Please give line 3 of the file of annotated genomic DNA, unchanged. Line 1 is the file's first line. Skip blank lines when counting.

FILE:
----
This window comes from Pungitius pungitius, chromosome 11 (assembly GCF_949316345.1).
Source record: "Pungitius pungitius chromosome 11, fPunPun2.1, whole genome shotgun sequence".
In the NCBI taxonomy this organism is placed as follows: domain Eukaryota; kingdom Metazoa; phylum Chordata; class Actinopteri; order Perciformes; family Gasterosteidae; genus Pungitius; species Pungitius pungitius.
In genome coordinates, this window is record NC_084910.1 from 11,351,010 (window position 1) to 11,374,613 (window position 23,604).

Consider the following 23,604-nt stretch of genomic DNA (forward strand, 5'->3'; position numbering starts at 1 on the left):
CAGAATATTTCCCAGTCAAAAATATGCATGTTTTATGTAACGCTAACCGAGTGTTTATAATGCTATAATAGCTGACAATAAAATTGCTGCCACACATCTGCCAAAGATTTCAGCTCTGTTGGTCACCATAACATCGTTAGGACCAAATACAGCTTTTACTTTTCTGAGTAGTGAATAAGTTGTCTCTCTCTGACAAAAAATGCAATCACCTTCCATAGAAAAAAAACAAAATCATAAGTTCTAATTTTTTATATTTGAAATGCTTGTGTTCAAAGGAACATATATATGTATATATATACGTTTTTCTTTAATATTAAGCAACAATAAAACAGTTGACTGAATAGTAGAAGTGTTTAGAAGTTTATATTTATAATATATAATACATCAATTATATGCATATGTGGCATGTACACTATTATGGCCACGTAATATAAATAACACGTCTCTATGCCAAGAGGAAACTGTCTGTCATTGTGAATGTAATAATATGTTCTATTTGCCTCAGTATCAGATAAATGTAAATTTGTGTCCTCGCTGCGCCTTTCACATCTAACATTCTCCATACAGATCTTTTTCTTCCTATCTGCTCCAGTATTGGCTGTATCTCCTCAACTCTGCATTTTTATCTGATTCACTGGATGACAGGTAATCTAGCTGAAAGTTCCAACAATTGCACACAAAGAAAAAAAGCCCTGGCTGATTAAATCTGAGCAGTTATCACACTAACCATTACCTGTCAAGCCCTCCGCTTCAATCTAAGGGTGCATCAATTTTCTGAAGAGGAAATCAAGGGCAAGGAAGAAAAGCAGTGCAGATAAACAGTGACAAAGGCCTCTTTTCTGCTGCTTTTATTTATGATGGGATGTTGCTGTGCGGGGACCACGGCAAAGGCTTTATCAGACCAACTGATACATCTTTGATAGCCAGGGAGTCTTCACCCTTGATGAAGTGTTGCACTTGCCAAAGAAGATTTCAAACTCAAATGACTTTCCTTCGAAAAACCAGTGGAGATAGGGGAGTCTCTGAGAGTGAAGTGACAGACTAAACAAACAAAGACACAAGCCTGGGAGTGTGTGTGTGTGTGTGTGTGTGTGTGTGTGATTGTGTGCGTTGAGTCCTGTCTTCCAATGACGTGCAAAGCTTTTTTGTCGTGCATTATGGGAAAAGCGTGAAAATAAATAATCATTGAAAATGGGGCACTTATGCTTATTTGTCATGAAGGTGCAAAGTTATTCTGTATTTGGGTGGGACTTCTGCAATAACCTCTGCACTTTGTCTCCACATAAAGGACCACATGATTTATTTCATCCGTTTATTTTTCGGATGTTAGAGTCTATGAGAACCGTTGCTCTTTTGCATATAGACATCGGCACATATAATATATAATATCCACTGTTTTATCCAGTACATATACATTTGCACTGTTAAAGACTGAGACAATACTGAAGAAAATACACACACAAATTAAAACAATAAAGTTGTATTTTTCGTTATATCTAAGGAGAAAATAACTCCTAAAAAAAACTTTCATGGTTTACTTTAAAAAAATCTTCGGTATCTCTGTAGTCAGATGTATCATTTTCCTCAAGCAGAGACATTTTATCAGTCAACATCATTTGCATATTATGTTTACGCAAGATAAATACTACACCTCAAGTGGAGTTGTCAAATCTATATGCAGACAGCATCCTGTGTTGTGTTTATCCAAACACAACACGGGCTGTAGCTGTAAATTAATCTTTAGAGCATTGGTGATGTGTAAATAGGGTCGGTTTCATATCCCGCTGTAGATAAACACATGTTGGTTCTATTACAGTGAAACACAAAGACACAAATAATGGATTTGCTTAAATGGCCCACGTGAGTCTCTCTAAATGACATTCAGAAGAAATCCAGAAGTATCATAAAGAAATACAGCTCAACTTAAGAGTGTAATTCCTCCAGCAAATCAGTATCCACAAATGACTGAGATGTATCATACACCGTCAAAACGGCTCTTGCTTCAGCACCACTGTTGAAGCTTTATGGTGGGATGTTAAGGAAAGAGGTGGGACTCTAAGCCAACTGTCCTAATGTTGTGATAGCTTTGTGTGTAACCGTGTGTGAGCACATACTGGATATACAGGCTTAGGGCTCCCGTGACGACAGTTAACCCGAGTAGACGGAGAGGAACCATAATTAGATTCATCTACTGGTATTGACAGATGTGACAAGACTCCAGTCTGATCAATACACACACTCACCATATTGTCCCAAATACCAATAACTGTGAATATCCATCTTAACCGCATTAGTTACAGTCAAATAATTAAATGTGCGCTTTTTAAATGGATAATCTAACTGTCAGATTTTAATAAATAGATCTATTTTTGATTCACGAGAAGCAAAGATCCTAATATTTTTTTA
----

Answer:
In the NCBI taxonomy this organism is placed as follows: domain Eukaryota; kingdom Metazoa; phylum Chordata; class Actinopteri; order Perciformes; family Gasterosteidae; genus Pungitius; species Pungitius pungitius.